Characteristic of American offices and factories is the severe discipline with regard to punctuality. (In some states the law requires time clocks, to protect labor and calculate the insurance.) Now no doubt in many cases where workers cooperate in teams, where business is timed by the mails, where machines use a temporary source of power, being on time and on the same time as everybody else is essential to efficiency. But by and large it would make little difference at what hour each man's work began and ended, so long as the job itself was done. Often the work could be done at home or on the premises indifferently, or part here part there. Yet this laxity is never allowed, except in the typical instances of hack-writing or commercial art-typical because these workers have an uneasy relation to the economy in any case. (There is a lovely story of how William Faulkner asked M-G-M if he could work at home, and when they said, "Of course," he went back to Oxford, Mississippi.)

Punctuality is demanded not primarily for efficiency but for the discipline itself. Discipline is necessary because the work is onerous; perhaps it makes the idea of working even more onerous, but it makes the work itself much more tolerable, for it is a structure, a decision. Discipline establishes the work in an impersonal secondary environment where, once one has gotten out of bed early in the morning, the rest easily follows. Regulation of time, separation from the personal environment: these are signs that work is not a way of life; they are the methods by which, for better or worse, work that cannot be energized directly by personal concern can get done, unconfused by personal concern.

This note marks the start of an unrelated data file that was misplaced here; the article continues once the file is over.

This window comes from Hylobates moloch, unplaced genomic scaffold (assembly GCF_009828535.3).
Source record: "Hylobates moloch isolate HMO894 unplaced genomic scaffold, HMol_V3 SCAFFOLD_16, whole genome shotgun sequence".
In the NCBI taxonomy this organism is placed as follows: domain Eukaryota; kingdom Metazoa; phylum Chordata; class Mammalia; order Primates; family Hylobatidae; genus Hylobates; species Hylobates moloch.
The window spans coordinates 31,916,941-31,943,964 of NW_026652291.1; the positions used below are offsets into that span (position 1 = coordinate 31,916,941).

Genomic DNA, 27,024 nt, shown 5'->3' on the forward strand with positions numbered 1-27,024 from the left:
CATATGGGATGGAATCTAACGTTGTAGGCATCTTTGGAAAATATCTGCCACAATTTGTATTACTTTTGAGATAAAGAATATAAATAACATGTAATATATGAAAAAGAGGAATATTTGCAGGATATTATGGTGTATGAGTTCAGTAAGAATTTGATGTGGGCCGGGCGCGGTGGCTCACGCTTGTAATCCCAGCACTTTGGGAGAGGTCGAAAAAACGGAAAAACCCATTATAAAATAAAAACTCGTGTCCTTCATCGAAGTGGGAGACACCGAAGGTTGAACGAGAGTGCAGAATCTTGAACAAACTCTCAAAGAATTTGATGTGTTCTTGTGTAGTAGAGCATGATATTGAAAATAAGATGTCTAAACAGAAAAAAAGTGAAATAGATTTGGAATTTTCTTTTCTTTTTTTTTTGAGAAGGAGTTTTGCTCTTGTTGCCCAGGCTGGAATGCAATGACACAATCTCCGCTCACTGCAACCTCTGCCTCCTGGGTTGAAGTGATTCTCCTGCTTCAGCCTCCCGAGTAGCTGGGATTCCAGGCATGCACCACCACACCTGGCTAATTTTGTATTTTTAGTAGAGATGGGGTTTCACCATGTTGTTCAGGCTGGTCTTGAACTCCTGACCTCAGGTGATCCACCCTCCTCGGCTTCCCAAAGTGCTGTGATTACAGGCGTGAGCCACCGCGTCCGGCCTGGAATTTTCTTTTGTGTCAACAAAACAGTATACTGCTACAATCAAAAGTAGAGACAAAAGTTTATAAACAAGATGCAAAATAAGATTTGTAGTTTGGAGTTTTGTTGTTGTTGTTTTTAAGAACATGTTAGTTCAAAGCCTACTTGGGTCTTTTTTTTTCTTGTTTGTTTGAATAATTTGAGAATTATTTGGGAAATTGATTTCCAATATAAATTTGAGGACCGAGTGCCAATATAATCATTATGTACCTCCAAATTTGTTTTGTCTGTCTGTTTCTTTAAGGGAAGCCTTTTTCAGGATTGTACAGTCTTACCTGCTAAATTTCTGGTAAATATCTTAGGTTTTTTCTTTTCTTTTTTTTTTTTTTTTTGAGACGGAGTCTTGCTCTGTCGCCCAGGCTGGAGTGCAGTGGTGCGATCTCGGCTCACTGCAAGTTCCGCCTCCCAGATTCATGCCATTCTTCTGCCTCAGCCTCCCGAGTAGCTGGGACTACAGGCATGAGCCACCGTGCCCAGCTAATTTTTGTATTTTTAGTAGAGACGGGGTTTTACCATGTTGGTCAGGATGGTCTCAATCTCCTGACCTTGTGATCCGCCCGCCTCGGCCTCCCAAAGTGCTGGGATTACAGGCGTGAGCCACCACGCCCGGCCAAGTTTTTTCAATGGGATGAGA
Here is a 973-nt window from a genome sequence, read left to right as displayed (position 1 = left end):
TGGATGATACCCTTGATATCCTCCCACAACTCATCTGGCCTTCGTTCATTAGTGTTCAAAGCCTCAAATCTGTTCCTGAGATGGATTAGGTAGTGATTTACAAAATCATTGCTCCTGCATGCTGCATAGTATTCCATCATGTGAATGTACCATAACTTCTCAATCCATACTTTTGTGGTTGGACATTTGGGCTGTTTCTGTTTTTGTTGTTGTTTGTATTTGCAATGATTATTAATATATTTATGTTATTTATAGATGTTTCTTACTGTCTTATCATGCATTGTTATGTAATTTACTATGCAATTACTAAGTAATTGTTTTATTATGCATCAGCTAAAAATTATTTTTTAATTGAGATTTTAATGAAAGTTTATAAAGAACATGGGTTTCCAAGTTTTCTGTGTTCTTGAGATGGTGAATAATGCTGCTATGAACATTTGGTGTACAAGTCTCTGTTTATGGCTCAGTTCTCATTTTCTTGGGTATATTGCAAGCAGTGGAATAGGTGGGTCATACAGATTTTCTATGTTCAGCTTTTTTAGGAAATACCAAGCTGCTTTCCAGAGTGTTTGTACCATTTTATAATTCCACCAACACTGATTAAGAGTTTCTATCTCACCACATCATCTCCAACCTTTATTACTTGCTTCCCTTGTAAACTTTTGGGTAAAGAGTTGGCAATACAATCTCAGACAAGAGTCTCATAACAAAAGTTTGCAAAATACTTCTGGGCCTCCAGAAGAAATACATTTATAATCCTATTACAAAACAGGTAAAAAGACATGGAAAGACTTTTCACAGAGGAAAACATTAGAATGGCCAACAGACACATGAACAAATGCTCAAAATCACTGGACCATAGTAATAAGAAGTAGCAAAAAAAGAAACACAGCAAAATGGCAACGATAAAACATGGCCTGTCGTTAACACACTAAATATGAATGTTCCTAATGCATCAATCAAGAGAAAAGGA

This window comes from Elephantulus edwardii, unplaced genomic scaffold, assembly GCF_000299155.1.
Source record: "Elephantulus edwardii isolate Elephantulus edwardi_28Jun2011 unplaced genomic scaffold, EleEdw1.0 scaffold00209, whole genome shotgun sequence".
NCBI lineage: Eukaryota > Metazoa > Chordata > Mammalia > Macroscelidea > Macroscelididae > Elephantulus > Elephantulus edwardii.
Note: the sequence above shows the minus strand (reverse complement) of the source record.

In the Garden City plans, they "quarantined the technology" from the homes; more generally, we quarantine the work from the homes. But it is even truer to say that we quarantine the homes from the work. For instance, it is calamitous for a man's wife or children to visit him at work; this privilege is reserved for the highest bosses.


Reanalyzing Production

In planning a region of satisfying industrial work, we therefore take account of four main principles:

1. A closer relation of the personal and productive environments, making punctuality reasonable instead of disciplinary, and introducing phases of home and small-shop production; and vice versa, finding appropriate technical uses for personal relations that have come to be considered unproductive.